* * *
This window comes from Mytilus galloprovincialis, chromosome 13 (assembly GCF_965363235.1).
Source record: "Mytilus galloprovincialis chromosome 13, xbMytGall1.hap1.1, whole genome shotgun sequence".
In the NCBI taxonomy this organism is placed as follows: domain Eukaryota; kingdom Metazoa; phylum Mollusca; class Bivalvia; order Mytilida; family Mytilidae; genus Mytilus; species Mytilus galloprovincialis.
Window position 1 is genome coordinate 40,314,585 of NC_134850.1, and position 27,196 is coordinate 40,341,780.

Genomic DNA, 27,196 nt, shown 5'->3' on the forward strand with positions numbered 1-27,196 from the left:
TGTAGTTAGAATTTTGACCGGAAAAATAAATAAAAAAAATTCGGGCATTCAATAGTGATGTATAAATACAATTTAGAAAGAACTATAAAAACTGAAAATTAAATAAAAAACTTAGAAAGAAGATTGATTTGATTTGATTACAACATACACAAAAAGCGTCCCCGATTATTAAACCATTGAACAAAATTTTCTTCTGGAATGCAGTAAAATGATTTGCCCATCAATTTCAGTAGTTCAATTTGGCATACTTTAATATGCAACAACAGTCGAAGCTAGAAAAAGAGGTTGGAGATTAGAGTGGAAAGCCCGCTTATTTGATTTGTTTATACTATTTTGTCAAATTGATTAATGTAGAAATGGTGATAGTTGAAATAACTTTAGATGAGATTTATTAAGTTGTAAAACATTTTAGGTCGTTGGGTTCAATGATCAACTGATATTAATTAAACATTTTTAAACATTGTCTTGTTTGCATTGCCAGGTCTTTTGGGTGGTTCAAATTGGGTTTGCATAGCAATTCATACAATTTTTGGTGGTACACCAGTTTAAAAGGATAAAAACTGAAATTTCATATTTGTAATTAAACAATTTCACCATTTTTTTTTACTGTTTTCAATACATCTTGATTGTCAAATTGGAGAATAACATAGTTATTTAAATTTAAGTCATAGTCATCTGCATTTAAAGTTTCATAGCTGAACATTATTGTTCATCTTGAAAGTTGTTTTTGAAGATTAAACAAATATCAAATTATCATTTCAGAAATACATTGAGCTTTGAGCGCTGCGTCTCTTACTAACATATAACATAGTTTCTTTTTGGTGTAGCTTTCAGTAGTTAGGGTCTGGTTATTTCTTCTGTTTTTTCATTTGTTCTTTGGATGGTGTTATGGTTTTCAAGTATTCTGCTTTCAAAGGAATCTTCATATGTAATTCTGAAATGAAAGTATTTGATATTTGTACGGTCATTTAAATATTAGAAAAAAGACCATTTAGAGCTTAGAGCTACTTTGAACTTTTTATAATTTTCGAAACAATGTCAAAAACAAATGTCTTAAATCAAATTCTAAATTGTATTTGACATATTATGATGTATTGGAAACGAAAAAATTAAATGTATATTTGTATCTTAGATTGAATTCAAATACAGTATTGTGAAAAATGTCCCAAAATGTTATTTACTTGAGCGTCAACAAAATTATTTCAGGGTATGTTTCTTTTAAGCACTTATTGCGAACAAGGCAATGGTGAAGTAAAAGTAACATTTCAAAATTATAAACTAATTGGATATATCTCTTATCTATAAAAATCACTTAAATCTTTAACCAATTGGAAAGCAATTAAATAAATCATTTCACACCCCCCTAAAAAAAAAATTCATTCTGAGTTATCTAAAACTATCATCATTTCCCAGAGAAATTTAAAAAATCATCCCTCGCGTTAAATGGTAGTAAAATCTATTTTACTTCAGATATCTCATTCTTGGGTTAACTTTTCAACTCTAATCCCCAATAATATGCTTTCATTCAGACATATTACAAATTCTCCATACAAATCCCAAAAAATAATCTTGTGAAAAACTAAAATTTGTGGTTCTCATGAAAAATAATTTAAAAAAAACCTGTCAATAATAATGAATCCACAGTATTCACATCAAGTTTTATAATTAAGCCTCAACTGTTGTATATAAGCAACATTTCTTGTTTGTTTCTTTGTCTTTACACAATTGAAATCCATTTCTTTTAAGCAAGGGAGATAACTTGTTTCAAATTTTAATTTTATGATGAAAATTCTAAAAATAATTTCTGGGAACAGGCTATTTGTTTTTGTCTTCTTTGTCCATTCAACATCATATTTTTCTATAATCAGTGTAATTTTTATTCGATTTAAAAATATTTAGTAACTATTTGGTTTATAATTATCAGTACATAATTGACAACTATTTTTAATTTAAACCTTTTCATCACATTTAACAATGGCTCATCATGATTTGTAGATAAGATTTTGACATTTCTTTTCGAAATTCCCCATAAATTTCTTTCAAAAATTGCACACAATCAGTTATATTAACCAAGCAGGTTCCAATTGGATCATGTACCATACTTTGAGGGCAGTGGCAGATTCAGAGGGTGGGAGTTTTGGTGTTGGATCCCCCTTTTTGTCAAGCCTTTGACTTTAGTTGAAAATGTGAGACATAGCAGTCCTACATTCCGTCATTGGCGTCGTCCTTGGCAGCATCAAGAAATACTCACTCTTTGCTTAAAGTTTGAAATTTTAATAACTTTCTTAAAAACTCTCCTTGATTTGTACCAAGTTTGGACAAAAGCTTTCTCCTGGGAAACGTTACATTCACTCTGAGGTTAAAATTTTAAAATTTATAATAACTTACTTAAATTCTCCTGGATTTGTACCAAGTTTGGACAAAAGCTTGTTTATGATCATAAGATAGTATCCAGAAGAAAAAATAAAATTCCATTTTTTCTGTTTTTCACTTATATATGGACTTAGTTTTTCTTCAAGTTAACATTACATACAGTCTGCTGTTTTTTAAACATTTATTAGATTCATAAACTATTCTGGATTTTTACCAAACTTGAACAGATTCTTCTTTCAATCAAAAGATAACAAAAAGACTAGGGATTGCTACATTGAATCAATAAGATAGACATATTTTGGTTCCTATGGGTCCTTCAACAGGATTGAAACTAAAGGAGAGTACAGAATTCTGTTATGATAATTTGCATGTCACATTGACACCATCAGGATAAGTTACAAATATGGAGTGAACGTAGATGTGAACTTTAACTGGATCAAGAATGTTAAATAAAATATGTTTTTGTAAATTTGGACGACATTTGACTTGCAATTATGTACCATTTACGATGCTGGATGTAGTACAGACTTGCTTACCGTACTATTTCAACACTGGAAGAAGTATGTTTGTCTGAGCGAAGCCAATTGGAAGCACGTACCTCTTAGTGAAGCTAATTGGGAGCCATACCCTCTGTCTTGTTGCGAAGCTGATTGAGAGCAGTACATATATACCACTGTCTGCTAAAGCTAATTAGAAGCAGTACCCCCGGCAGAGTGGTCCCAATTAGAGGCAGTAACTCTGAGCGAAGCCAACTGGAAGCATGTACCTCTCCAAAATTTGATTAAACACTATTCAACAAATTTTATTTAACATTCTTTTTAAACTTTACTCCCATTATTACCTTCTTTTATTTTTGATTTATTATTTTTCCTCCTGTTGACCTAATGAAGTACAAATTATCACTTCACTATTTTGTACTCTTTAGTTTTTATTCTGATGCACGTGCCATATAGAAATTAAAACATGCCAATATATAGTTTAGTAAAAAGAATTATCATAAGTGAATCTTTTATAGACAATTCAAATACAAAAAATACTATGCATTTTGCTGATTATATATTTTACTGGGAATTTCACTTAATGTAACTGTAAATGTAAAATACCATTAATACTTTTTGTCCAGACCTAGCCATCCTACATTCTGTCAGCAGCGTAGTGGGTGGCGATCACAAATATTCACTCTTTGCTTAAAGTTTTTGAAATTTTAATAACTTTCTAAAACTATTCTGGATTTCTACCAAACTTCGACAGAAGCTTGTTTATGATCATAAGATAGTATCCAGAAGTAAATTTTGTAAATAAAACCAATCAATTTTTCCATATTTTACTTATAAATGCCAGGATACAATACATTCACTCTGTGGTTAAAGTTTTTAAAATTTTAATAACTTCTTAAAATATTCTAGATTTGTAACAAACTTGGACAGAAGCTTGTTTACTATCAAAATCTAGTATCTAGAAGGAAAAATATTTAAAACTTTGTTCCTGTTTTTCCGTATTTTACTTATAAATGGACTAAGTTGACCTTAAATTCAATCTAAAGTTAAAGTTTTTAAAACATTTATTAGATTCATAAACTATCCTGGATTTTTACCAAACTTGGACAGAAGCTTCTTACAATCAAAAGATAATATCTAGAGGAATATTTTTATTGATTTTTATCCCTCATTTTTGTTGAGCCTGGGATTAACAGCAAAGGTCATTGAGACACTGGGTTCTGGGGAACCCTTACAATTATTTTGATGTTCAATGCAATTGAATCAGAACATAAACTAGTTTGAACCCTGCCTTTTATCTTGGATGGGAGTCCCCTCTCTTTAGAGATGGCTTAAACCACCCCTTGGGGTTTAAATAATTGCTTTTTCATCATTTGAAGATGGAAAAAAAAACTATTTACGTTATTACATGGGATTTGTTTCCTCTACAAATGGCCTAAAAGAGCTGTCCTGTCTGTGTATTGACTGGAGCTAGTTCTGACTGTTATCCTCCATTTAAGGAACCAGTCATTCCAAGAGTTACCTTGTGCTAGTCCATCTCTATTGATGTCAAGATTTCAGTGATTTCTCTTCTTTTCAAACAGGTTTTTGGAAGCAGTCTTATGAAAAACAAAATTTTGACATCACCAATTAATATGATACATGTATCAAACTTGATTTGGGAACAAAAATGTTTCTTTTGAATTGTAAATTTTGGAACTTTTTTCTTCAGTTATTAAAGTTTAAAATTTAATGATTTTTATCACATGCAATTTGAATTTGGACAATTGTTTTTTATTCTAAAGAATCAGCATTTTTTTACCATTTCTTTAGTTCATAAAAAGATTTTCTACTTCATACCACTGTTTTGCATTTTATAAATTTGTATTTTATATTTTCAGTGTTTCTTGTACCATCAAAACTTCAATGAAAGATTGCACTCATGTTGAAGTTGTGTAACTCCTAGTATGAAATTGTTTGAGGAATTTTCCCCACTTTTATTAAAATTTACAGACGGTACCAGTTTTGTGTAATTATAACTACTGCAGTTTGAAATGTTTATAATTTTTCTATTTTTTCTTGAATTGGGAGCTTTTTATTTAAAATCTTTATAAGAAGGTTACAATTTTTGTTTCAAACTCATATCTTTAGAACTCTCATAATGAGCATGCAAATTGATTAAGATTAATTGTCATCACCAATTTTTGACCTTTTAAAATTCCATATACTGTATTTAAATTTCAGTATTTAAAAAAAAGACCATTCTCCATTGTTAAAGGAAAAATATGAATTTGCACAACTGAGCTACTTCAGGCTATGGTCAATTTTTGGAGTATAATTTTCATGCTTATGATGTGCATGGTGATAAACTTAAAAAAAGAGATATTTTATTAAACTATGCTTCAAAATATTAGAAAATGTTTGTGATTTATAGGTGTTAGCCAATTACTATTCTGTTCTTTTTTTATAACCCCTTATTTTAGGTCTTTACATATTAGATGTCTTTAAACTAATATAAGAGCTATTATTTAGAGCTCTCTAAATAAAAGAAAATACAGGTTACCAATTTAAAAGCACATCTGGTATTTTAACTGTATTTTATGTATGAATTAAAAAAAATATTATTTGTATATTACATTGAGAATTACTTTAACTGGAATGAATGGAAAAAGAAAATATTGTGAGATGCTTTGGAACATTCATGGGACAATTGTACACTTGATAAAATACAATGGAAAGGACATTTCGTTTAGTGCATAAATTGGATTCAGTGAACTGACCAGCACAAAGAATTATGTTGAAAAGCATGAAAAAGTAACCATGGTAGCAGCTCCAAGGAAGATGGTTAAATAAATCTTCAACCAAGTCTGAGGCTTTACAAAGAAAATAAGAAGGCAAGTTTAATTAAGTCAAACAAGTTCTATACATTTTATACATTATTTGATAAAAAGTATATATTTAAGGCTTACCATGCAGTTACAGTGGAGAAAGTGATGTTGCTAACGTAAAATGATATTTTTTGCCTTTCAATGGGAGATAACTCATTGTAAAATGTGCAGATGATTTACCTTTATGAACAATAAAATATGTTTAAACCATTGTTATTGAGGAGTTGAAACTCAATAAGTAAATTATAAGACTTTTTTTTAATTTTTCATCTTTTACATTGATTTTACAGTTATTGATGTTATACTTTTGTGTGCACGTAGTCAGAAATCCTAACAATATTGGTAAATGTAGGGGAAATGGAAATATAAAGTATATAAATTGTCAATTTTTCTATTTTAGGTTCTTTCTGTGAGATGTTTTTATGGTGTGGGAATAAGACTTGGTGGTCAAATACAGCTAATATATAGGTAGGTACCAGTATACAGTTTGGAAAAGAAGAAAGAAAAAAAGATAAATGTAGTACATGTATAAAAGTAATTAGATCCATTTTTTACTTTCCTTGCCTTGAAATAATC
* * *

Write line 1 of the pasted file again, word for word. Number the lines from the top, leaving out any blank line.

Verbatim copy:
This window comes from Mytilus galloprovincialis, chromosome 13 (assembly GCF_965363235.1).